But the revolution of the blog is not solely in the political field. I much prefer the truly original sites that mix high and lowbrow culture. When I look for a site, I want to find The Sports Guy. If you don't know The Sports Guy, perhaps the greatest columnist ever to come out of Boston, Mass. (present company excepted, of course), then you probably don't read much of Page 2 on ESPN.com. Without the power of the online column, Bill Simmons, AKA the Sports Guy, would never have risen from his humble beginnings at www.sportsguy.net through the ranks to international stardom OK, maybe only in my eyes. Simmons is so good because he consistently blends pop culture with sports, testing the boundaries between entertainment and sports. Where else can you find someone who spent two columns attributing "Godfather" quotes to the 2001 Boston Red Sox? Or where would we find a stream of consciousness, minute by minute account of Game 7 of the Arizona-New York World Series last November ("The D-Backs scored off Rivera! Just like that scene in 'Rocky 4' when Rocky cuts Ivan Drago -- 'He's cut! The Russian is cut!'").

To conclude with a Simmons theory, print journalism exemplifies the Ewing theory. This idea was created when a friend of Simmons' became convinced that Patrick Ewing's teams (both at Georgetown and with New York) "inexplicably played better when Ewing was either injured or missing extended stretches because of foul trouble." The conditions necessary to satisfy the theory are as follows:

  1. A star athlete receives an inordinate amount of media attention and fan interest, and yet his teams never win anything substantial with him (other than maybe some early-round playoff series).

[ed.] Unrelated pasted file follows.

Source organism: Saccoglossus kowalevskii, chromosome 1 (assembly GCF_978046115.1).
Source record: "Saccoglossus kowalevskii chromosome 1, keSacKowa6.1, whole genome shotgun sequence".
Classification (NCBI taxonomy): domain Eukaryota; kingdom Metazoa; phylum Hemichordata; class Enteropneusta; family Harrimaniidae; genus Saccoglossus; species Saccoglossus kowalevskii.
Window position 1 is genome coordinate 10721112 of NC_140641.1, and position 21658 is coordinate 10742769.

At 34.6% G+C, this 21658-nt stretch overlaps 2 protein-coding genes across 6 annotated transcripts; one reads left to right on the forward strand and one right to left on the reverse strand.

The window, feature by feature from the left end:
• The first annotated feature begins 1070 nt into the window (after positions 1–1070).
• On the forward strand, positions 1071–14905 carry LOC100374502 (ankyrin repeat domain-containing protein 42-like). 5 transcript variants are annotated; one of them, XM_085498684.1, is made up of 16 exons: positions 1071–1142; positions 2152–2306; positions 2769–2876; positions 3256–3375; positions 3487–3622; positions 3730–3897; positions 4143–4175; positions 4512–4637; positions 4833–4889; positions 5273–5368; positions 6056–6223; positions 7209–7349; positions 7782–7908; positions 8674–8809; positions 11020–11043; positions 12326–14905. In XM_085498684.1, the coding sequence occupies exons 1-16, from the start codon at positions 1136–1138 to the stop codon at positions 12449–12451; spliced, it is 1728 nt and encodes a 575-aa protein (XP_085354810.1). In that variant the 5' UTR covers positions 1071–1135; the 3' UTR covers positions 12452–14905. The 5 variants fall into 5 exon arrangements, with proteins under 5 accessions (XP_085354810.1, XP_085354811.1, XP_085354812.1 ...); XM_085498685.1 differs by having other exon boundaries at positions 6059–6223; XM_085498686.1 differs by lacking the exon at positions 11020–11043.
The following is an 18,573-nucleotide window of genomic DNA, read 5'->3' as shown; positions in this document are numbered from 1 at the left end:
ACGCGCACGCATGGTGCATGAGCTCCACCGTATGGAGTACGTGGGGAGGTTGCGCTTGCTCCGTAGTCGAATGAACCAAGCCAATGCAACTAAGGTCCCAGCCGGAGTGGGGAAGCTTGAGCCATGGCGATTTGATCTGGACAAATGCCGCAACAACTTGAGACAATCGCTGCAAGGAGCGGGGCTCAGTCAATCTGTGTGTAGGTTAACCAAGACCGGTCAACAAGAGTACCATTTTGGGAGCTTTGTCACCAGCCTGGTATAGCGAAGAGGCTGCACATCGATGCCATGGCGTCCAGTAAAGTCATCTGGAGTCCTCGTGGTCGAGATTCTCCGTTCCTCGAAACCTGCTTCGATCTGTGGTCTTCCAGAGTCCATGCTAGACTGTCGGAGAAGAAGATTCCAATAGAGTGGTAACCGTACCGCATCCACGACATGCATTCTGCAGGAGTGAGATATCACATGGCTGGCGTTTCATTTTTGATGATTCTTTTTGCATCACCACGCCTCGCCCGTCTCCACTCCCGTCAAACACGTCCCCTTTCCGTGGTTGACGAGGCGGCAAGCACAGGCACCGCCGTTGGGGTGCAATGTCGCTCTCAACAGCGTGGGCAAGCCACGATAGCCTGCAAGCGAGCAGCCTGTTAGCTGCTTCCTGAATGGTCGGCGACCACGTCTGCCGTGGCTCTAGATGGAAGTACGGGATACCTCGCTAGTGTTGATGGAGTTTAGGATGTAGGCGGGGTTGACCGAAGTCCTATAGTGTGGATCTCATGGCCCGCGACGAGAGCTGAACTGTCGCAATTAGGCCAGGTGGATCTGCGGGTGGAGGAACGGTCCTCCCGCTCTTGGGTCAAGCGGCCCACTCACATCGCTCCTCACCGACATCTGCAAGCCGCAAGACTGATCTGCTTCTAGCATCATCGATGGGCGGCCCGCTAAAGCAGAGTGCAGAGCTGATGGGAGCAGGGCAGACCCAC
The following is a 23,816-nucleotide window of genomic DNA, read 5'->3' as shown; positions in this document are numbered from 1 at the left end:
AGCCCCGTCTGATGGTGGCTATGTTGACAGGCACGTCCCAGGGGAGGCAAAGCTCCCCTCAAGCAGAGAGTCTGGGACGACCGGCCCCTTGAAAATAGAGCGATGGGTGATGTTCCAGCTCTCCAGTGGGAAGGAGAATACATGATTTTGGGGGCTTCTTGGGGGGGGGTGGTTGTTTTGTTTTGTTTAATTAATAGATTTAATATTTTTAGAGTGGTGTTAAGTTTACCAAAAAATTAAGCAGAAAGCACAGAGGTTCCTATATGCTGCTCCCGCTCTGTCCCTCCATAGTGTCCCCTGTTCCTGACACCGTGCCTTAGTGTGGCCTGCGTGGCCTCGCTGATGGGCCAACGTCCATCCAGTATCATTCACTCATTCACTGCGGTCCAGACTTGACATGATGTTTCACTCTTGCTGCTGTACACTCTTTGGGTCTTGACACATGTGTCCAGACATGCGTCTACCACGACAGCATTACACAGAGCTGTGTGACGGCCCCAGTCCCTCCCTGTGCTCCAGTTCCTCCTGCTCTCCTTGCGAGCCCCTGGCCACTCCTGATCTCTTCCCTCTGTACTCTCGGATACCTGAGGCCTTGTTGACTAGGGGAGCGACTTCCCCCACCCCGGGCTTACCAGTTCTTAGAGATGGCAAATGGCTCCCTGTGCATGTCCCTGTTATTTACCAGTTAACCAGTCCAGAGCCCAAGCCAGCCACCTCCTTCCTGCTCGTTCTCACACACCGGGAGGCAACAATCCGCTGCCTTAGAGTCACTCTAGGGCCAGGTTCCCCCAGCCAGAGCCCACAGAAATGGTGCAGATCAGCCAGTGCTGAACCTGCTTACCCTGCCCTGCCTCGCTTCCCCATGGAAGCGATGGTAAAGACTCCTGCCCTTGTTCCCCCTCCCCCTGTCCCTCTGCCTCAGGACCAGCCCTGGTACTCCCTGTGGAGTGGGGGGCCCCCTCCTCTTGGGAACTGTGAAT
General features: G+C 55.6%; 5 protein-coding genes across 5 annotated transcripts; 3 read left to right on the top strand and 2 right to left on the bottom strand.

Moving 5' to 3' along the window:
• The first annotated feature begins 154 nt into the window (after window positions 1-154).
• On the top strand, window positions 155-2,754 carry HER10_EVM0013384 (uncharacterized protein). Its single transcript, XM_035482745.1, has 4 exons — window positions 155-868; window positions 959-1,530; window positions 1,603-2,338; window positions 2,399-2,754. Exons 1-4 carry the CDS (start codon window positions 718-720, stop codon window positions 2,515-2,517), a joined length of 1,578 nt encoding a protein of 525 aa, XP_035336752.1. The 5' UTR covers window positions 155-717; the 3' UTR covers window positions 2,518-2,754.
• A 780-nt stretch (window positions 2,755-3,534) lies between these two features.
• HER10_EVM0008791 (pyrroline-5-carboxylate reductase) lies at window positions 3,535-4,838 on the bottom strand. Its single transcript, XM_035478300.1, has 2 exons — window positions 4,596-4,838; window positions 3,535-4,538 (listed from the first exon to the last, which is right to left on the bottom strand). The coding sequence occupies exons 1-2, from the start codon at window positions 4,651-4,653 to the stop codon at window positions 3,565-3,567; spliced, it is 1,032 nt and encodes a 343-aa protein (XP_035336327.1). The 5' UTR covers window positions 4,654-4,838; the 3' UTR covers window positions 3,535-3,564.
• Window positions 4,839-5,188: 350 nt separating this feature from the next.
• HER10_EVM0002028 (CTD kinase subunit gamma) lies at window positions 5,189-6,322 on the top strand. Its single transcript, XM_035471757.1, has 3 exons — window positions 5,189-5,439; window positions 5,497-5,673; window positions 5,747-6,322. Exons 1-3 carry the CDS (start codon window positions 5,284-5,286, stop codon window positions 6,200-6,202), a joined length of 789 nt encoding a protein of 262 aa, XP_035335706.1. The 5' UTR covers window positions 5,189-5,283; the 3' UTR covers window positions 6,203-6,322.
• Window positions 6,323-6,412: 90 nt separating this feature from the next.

2. Said athlete leaves team (either by injury, trade, graduation, free agency or retirement). Media and fans immediately write off the team for the following season.

And, of course, the team immediately starts winning.

When these two conditions clash, you collide the best theory to hit pro sports since the four-three defense or the pick and roll. What I now propose is to extend the Ewing theory to the very thing that helps create it: the media. Under this new order, the media moguls that be (Ted Turner, Rupert Murdoch et al.) would dump the major newspapers in favor of Internet hosts (the equivalent of the Raptors trading Vince Carter and then rolling off a title-winning season). As a result, people become more enlightened and enjoy themselves more, and the thousand journalist-monkeys roam free, away from their computers. This is the Ewing theory at its best. In the words of the immortal Bill Simmons, "Somebody has to make this happen."